Young Adult

Soon after her divorce, a fiction writer returns to her home in small-town Minnesota, looking to rekindle a romance with her ex-boyfriend, who is now happily married and has a newborn daughter.

Writer: Diablo Cody
Director: Jason Reitman
Starts: Charlize Theron Patrick Wilson and Patton Oswalt
Run time: 94 Minutes
Popcorn Score: Medium Popcorn

Someone please help this woman out!  The whole movie we watch as Charlize Theron plays the spiraling downward protagonist Mavis in Young Adult and no one, including her, is there for her when she obviously needs someone.   Mavis is a very unlikeable character loaded with problems and most of the time with booze who is a writer for a once popular young adult book series.  She lives in Minneapolis, the big city, but decides on a whim to return to her small (Fictional) hometown of Mystery Minnesota to reconnect with her now married with a child high school boyfriend.

The storyline leads you to strongly dislike the main character and really, even the storyline.  But it is interesting.  Charlize Theron plays the part perfectly, she is miserable in everything she does and even when she is obnoxiously bragging about her mildly successful book series, you know that she is sad inside.

In interesting connection is made when Mavis runs into her old high school locker neighbor Matt Freehauf played by Patton Oswalt.  Mavis wouldn’t even have remembered Matt if it weren’t for the fact that he was beaten so badly in high school by the jocks because he was thought to be gay that he was crippled from the waist down.  It was labeled a hate crime, until they found out that he wasn’t actually gay.  Despite their proximity during High School, Matt was invisible to the more popular Mavis who spent more time staring into her locker mirror than ever looking at the crippled “theater fag” Matt.  Although he is living along with his sister and his life on cruise control, constantly musing over about his high school years, he quickly becomes the most relatable character in the movie.   As Mavis and he drown each other in their sadness, he is the only person who speaks the truth, telling her that what she is doing is terrible, and that she needs help.  He also brightens the movie with some laughable moments as Patton Oswalt is capable of doing.

The reason why I plead at the beginning of this review for someone to help her out is because I think that the movie boils down to a person longing for some meaning in her life.  Mavis doesn’t seem to realize it as she sets out on her mission, but I think that deep inside she knows she needs some straightening out and that is why she makes this trip home in the first place.  She is very aware of her alcohol problems, even announcing “I think I may be an alcoholic” during a dinner with her parents that draws nothing but a light discarding chuckle.  She also is very aware of her problems later in the movie when sitting at the table with Matt’s sister.  But again is only encouraged by a person in awe of her mild career success.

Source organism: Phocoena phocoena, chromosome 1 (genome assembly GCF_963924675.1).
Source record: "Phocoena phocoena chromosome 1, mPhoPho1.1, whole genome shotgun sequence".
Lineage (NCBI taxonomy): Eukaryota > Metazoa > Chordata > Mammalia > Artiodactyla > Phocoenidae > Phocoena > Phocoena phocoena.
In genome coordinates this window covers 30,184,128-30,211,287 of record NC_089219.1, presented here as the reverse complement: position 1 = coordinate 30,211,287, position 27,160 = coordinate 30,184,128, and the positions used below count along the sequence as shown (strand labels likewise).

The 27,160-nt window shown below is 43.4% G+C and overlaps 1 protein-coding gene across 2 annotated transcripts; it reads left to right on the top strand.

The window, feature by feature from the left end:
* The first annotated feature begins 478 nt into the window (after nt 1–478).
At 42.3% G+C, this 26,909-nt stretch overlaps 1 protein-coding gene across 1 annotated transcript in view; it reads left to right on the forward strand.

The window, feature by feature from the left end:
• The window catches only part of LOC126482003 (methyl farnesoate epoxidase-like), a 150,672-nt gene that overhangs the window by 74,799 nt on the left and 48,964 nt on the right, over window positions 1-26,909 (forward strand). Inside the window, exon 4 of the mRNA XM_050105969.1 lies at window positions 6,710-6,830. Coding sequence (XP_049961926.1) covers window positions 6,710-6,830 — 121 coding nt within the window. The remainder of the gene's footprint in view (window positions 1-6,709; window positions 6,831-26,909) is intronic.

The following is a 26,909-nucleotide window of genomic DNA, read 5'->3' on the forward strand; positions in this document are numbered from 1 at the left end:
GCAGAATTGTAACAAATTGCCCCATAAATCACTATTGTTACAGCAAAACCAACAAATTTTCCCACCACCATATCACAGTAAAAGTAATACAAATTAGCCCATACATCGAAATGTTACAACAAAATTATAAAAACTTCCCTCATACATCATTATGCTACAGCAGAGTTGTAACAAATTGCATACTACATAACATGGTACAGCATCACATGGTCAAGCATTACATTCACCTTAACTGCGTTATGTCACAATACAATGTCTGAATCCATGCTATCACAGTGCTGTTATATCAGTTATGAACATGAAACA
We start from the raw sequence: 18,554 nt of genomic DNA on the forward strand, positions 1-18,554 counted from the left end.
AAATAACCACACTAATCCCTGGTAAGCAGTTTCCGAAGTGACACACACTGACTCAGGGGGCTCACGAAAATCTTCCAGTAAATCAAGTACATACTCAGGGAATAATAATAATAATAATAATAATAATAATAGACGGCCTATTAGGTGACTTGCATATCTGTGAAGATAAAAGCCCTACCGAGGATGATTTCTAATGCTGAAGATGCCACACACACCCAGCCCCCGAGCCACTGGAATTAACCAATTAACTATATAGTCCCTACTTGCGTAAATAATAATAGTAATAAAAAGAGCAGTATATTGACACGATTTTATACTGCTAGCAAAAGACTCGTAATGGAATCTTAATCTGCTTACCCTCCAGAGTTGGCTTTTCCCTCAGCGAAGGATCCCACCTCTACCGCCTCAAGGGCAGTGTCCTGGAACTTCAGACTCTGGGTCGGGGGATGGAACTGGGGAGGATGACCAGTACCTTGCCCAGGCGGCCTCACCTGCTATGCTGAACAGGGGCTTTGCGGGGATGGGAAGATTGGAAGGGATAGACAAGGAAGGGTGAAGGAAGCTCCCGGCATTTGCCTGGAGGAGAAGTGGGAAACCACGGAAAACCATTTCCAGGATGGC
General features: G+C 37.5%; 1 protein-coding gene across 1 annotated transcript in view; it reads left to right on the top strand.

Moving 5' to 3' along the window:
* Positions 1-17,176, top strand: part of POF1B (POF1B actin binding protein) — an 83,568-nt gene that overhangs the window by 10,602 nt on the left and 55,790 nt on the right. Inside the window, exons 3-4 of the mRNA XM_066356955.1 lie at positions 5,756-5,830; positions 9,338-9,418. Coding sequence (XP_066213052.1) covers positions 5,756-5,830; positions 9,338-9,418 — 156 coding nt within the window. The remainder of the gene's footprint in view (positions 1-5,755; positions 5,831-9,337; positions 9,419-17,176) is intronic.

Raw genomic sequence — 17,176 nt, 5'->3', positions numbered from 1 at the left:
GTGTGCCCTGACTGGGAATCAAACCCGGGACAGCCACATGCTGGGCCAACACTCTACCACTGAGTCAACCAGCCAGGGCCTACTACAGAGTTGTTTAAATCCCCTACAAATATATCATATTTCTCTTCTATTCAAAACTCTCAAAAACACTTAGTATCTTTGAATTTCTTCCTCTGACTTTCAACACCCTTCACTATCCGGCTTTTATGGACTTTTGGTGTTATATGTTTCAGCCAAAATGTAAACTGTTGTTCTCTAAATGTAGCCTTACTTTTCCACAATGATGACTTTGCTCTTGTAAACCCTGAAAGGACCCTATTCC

The movie written by Diablo Cody (Juno) and directed by Jason Reitman (Thank you for Smoking, Up in the Air) isn’t a movie that is going to put anyone in a great mood leaving the theater.  The main character puts herself, and the audience, over and over again in uncomfortable situations and you leave without anything really being resolved.  It is however well written, after contemplation, there are many more layers than what I first saw.  It is very well directed, and performed perfectly by all of the actors involved.  I couldn’t think of anyone to play Mavis and Matt better than Theron and Oswalt.

Sitting in the full theater just outside of where much of the movie was shot in Minneapolis, I was a little curious of the crowd reaction at times.  I was bothered when the audience started cheering as they recognized some city shots, but I was more confused at the sporadic laughing throughout the film.  There are moments when the movie is funny, but overall I thought that people were giving a somewhat uncomfortable chuckle because they were starved for comedy in this widely disheartening film.  I don’t think anyone needs to run out and see this movie immediately, but do check it out, at some point, just don’t expect a great time at the theater!

Medium Popcorn.


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  1. on 10/26/2012 at 4:51 pm